Having little or no habit of just take a set or definite place or course therefore a suspended magnetized needle when rendered astatic manages to lose its polarity or tendency to point in certain way
- not fixed or stable
- Having little if any tendency to take a set or definite position or course: hence, a suspended magnetized needle, whenever rendered astatic, loses its polarity, or tendency to part of certain course.
1827, from Greek astatos "unstable, perhaps not steadfast," from a-, privative prefix (see a- (3)), + statos "placed, standing," from PIE root *sta- (see stet).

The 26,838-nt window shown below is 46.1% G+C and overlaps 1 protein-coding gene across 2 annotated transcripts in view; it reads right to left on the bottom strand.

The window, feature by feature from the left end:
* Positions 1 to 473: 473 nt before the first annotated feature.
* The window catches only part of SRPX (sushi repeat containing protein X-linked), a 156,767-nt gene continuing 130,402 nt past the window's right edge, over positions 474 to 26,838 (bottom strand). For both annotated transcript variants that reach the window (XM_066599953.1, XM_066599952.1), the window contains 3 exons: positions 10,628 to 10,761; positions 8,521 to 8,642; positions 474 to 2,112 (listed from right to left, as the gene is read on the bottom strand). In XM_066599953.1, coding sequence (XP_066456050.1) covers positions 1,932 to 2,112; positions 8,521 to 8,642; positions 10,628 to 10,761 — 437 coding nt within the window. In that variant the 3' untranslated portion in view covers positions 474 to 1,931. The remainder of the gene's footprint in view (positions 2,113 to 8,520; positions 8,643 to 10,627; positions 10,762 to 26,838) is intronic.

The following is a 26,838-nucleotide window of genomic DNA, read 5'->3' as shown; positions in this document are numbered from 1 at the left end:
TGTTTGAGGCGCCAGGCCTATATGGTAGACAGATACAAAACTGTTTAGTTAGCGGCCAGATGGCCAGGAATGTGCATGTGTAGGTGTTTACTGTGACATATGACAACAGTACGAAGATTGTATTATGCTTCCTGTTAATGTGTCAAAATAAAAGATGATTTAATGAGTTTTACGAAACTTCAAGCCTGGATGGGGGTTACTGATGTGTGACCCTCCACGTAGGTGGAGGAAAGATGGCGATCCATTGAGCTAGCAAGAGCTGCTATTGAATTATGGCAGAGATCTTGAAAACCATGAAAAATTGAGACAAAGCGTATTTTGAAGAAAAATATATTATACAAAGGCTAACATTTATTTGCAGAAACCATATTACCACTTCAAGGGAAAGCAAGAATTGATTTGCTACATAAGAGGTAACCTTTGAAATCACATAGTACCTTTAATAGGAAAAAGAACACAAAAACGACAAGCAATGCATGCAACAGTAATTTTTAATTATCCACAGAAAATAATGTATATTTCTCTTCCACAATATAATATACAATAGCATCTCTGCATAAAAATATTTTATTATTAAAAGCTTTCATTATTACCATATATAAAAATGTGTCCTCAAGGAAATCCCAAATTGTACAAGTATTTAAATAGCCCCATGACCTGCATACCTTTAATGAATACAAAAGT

(a.) Having minimal habit of just take a hard and fast or definite position or way: thus, a suspended magnetized needle, whenever rendered astatic, manages to lose its polarity, or tendency to point in a given direction.
Attention was first directed to the possibility of rendering ordinary pendulums more truly astatic by Professor Thomas Gray, who suggested methods by which this might be accomplished.